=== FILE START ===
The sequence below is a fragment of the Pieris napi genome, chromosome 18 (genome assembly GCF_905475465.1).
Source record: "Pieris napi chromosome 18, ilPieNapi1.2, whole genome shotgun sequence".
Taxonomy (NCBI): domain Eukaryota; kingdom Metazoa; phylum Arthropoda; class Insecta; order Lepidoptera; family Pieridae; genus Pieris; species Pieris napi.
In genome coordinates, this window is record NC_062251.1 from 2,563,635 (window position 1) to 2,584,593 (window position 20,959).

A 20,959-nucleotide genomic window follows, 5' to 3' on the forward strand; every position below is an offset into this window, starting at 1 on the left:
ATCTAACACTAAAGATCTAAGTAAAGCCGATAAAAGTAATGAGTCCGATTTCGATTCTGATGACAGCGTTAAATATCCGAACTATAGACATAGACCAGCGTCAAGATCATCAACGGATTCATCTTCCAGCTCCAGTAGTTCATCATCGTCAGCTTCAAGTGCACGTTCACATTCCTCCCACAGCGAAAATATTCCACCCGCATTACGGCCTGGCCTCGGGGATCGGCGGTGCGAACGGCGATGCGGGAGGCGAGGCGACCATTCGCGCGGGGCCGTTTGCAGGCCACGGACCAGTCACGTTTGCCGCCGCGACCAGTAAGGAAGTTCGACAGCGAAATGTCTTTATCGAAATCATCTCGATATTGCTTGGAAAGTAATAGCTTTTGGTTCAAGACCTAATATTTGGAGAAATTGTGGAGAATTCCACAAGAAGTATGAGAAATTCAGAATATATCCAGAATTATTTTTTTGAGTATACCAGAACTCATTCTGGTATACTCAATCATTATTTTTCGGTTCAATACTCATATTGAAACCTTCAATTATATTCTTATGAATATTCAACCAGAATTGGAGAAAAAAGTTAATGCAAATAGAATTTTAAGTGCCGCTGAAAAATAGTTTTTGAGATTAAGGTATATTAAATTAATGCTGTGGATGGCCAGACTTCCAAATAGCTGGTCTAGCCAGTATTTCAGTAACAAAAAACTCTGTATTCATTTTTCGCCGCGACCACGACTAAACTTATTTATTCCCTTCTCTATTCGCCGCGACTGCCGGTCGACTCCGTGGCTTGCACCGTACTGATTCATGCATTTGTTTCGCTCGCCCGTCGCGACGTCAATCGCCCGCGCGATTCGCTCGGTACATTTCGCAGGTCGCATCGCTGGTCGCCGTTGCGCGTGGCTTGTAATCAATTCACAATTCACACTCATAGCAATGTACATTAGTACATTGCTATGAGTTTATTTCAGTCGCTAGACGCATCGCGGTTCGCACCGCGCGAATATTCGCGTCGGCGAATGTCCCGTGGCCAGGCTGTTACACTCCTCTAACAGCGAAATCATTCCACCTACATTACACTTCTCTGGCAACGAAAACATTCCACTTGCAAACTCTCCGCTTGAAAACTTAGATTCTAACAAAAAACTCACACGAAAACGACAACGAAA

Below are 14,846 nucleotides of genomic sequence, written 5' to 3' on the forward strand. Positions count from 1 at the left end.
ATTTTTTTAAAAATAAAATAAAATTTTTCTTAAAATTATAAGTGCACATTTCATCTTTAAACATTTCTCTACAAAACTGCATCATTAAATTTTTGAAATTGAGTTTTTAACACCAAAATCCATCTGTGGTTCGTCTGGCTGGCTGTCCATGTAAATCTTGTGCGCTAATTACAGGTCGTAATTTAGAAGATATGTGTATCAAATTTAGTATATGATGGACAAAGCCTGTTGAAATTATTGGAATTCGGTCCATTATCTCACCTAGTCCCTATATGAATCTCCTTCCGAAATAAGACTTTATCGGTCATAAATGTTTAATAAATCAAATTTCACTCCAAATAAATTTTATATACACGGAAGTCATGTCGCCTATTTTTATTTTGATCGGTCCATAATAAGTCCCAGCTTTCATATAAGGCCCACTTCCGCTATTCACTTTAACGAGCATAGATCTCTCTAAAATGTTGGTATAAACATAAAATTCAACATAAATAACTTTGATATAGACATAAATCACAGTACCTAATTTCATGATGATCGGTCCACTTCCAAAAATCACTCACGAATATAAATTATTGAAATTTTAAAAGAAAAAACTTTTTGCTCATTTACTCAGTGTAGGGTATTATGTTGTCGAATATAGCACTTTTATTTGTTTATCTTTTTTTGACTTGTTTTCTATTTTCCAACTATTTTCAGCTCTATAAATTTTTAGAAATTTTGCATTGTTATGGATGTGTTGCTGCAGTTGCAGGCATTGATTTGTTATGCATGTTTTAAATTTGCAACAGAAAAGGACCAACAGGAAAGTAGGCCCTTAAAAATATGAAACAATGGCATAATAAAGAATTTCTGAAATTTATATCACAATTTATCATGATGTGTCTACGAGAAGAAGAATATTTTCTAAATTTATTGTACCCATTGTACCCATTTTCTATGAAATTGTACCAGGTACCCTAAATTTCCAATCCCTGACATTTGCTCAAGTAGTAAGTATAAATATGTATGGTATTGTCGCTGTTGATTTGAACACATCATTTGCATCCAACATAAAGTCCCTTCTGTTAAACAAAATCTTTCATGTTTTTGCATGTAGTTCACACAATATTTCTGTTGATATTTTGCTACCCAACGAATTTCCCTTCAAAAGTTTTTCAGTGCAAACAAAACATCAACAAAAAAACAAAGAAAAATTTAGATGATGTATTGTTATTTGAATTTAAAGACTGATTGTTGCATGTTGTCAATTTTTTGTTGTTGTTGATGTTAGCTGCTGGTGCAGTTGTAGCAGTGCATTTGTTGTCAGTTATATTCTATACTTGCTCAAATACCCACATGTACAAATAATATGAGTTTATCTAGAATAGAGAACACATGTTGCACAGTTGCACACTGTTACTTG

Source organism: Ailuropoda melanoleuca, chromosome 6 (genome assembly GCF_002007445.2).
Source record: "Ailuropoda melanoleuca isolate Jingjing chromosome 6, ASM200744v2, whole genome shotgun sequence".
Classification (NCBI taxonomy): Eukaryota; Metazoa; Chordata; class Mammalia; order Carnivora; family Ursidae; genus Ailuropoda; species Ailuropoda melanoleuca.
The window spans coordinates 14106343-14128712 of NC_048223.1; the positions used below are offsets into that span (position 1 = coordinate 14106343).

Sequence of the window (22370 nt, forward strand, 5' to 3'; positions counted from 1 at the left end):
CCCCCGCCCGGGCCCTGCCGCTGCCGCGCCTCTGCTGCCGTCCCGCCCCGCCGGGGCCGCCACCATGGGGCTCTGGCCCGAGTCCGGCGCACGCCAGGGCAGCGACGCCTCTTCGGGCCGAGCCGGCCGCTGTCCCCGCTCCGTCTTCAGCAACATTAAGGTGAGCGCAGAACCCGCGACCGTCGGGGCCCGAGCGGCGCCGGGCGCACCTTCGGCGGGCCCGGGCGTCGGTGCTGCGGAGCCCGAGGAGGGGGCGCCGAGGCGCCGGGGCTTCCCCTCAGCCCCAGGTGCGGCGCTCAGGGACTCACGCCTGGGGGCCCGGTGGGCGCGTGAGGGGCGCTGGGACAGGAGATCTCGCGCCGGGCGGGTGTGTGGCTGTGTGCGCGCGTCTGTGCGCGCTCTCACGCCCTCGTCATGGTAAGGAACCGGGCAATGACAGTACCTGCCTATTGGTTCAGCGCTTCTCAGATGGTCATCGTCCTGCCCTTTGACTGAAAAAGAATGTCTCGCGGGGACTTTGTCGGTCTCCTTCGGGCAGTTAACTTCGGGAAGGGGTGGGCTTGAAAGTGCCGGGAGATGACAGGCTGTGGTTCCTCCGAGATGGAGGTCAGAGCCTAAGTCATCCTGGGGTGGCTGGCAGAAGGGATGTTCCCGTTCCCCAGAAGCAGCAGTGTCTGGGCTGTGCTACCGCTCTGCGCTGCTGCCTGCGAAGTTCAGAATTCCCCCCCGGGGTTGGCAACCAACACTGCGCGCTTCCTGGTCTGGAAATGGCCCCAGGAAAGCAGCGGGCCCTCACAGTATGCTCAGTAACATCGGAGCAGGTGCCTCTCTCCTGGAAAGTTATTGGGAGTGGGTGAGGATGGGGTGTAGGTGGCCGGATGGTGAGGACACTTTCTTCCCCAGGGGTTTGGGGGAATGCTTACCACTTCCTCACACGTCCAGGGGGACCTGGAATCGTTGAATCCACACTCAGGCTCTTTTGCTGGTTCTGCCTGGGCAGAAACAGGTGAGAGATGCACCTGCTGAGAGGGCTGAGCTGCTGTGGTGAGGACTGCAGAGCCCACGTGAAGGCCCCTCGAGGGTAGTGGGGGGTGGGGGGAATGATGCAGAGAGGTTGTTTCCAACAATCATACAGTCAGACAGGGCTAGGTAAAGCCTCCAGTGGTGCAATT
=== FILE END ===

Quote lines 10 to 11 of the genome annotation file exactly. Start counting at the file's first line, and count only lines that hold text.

Source record: "Ailuropoda melanoleuca isolate Jingjing chromosome 6, ASM200744v2, whole genome shotgun sequence".
Classification (NCBI taxonomy): Eukaryota; Metazoa; Chordata; class Mammalia; order Carnivora; family Ursidae; genus Ailuropoda; species Ailuropoda melanoleuca.